For those who may have been unaware, the Minnesota legislature is presently proposing drastic cuts to the funding of transit that will, if it stands, send shock waves through the Twin Cities Metro Transit and cause undue hardship to many who rely on public transportation. Upon close examination, there appears to be no justifiable or good reason for the draconian measures. If one didn’t know any better it would appear the legislators were motivated by some kind of bias against city dwellers or at least certain segments of city dwellers.
Presently, both the House and Senate transportation committees are proposing deep cuts. The Metropolitan Council has said that it needs 74 million over the two-year budgetary period to keep pace and operate on its current level.
Yet the Republican led legislature’s proposal fails to acknowledge the request and instead has decided to cut the existing Metro Transit budget by about 24 million over the next two years. This would leave the Met Council $122 million short of what it needs to operate over the period.
According to Met Council Chairperson Adam Duininck, who called a press conference to denounce the conservative effort to gut Metro area transit, “the measure would force the regional planning body to cut transit service by 40 percent. That could involve paring or eliminating existing routes and hours for both bus service and light-rail transit.” And the council has said it would cause a fare increase of at least 25 cents.
Conservative Republicans set the stage for this hatchet job by creating a straw man and pretending that outstate and Greater Minnesota was being sucked dry by the Metro area, but that contention has no basis in fact. They have placed their focus on roads and bridges, which no doubt there should be money to improve, but it doesn’t have to be one or the other. The current proposals set aside over $330 million for roads and bridges.
Transportation Committee member Rep. John Peterburg (R-24A), who represents Owatonna and Waseca, campaigned on this prevarication. He wrote that his constituents “are tired of paying their full share of their own transportation costs and the user fee just so some of it can go to metro areas.”
Fellow conservative and Transportation Committee member Rep. Steve Drazkowski (R-21B), the representative for the Zumbrota, Wabasha, and Lake City area, made a similar charge during his campaign. He promised to “work for transportation funding that keeps locally generated transportation taxes working on projects right here, rather than exporting them to the metro area.”
However, their claims are not true. The metro area actually pays more than its fair share in taxes — more than the outstate areas. A Star Tribune article recently reported that “outstate counties receive 68 percent of the state’s total transportation spending while paying less than half of transportation-dedicated state taxes and that a similar pattern exists in state funding of education and aid to cities.”
Cutting transit doesn’t seem to make sense considering that transit takes people to work and conservatives are big sticklers for people working.
Transit riders also benefit drivers by helping reduce road congestion, making drivers’ commutes a little less hectic.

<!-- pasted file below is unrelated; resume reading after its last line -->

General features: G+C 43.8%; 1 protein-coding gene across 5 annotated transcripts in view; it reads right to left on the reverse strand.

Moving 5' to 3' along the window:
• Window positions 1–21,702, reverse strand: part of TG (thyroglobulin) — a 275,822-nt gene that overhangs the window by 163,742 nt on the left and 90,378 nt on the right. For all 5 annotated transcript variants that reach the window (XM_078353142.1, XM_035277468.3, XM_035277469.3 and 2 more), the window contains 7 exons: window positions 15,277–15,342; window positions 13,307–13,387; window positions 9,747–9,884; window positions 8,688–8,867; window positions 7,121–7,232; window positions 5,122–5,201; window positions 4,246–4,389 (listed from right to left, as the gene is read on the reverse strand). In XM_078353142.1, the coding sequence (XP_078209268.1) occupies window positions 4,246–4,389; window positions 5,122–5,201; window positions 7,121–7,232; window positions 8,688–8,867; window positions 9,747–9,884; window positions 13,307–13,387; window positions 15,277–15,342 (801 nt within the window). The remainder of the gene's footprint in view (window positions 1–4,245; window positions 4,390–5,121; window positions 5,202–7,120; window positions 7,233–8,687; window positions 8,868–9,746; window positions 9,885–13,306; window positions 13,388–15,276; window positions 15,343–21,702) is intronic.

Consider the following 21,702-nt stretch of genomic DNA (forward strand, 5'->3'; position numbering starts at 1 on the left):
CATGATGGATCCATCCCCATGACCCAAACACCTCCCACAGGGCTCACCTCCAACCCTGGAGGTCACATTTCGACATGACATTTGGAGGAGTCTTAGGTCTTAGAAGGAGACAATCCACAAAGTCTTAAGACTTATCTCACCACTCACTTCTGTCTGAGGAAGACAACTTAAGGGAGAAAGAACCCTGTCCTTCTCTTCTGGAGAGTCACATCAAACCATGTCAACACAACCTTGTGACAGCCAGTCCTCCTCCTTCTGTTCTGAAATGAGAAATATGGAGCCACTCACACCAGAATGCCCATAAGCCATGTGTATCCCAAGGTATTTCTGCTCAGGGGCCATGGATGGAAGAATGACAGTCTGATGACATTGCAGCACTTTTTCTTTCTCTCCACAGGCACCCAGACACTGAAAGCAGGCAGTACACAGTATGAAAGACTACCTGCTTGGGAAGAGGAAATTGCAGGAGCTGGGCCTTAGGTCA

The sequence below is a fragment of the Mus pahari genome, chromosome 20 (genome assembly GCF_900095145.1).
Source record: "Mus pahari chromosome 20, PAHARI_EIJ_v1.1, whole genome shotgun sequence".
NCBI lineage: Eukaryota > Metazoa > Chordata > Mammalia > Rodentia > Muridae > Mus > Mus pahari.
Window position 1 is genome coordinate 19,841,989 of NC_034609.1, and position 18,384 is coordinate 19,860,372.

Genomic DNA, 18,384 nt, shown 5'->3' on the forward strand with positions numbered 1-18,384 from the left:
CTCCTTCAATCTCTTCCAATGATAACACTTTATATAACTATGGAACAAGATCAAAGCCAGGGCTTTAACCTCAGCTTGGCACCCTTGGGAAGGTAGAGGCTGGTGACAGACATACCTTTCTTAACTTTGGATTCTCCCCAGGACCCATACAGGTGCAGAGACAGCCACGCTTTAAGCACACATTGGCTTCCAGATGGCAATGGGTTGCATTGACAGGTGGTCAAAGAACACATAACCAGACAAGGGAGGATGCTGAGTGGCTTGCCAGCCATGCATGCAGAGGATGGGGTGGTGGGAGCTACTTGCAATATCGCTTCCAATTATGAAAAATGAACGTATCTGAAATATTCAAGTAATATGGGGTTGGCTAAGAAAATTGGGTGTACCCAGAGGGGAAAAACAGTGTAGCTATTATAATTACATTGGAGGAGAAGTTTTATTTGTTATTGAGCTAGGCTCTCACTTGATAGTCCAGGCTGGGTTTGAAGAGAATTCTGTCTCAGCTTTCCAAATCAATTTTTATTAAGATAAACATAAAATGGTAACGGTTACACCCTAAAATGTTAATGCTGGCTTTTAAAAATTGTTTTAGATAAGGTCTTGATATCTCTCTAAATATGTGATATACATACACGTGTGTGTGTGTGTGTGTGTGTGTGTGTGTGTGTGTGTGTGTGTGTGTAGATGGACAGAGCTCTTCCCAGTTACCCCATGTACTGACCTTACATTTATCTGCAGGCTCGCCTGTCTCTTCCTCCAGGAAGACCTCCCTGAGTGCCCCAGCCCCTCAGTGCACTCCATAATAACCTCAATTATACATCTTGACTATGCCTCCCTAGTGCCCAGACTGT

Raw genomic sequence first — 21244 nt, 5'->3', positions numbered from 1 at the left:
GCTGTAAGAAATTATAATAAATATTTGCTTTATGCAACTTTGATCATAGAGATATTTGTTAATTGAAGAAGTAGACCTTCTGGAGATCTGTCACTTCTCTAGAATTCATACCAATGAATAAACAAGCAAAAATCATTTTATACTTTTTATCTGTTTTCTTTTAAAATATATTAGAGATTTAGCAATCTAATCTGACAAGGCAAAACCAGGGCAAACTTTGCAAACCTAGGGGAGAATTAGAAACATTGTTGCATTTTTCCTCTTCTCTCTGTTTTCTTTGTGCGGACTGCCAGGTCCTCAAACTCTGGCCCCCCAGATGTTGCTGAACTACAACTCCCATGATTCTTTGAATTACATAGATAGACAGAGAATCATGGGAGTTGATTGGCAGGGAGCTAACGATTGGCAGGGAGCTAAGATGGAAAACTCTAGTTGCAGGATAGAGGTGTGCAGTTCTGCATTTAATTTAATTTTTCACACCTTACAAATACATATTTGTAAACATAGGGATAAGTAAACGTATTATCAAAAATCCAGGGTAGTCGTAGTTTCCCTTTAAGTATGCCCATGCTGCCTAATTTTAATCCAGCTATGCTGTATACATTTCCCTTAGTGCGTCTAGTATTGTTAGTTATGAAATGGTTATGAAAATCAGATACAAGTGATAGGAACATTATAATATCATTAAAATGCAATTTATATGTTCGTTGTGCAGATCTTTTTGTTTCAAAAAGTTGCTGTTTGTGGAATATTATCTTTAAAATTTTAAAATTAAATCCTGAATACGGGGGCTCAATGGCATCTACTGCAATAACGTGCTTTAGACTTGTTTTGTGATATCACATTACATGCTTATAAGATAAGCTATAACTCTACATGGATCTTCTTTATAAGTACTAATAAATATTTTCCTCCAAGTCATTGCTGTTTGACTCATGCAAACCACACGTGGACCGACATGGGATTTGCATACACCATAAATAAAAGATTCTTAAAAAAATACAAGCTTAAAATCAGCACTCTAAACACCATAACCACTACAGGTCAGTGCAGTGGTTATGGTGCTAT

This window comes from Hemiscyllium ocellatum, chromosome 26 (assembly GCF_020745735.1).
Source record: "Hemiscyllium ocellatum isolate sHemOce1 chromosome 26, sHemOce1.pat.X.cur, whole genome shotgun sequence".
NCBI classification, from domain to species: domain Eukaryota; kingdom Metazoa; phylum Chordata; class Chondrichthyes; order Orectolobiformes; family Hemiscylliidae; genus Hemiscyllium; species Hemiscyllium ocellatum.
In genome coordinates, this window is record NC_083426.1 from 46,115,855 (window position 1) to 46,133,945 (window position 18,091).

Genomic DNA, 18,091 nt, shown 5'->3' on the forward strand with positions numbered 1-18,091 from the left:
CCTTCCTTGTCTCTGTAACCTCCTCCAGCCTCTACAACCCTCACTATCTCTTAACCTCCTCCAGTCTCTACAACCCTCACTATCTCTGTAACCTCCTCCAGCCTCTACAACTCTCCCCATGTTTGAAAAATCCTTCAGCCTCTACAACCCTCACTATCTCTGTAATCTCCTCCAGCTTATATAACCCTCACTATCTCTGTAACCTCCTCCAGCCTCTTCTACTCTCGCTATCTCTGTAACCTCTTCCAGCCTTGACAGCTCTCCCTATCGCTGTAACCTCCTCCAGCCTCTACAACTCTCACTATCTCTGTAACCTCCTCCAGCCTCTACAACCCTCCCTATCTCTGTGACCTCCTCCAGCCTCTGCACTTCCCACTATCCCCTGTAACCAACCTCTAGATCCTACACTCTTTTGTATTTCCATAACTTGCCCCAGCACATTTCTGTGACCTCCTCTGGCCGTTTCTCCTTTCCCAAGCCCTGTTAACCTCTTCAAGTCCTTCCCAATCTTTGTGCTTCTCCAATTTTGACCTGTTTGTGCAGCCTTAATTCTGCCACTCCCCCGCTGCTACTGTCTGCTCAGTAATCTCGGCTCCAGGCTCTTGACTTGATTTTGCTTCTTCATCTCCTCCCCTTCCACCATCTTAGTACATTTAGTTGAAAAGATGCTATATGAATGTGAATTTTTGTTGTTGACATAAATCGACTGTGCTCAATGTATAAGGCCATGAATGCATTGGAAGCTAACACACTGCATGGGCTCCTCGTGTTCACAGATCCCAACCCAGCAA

Many rural folks also depend on transit and will be hurt by this measure as well, especially in places like West Central Minnesota, where those who no longer drive are dependent on the local Rainbow Rider line. Also, the Gilbert, Virginia, and Itasca County areas stand to face major cuts in service on its nationally acclaimed Arrowhead Transit.
Republicans had campaigned against light rail, criticizing its cost effectiveness while saying that it would be better to increase metro bus routes, which they claimed is the most effective mode of mass transit. But their proposed budget would cut buses as well as light rail.
Moreover, there is a budget surplus ($1.65 billion) at last count, and since the Metro area has the largest population area and pays more into the state treasure chest, shouldn’t get a little more back, at least to cover their transit needs. So budgetary concerns don’t explain this seemingly mean-spirited move.
Republican leaders have misled people by throwing the word “subsidy” around to make it appear that people in the Twin Cities are looking for a hand out, and that Twin City transit riders don’t pay their fare, but statistics don’t back this claim either. And just about everyone benefits from subsidies, including the business community. The roads are subsidized through our tax dollars. There aren’t any toll roads in Minnesota.
And this is one of their more disingenuous claims since they have to be aware that public transit the world over is undergirded by public subsidy otherwise riders may find the costs too prohibitive.
Furthermore, conservatives can’t claim its bad for business, because studies have shown and the business community agrees, that good mass transit provides for a healthy and vibrant business climate. In fact, rail transit’s fixed location makes it a magnet for economic development. Don’t Republicans promote themselves as pro-business?
Motivation for the refusal to fund transit has no logical basis. It supports working people, the majority of whom are White; it connects people to jobs, business and commerce, even entertainment, which outstaters use to watch their favorite Twin City sports team or musician/artist/entertainer.
People would be up in arms and offended if someone were to suggest this very heartless and irresponsible move was motivated by the perception of some White legislators and White people that providing money for transit was subsidizing Black people.
After all, many Republicans on the Transportation Committee loudly proclaim to be Christians and every Christian knows that the abiding rule for how to treat your neighbor is the Golden Rule: “Treat others as you would want to be treated.”
Mel Reeves welcomes reader comments to email@example.com.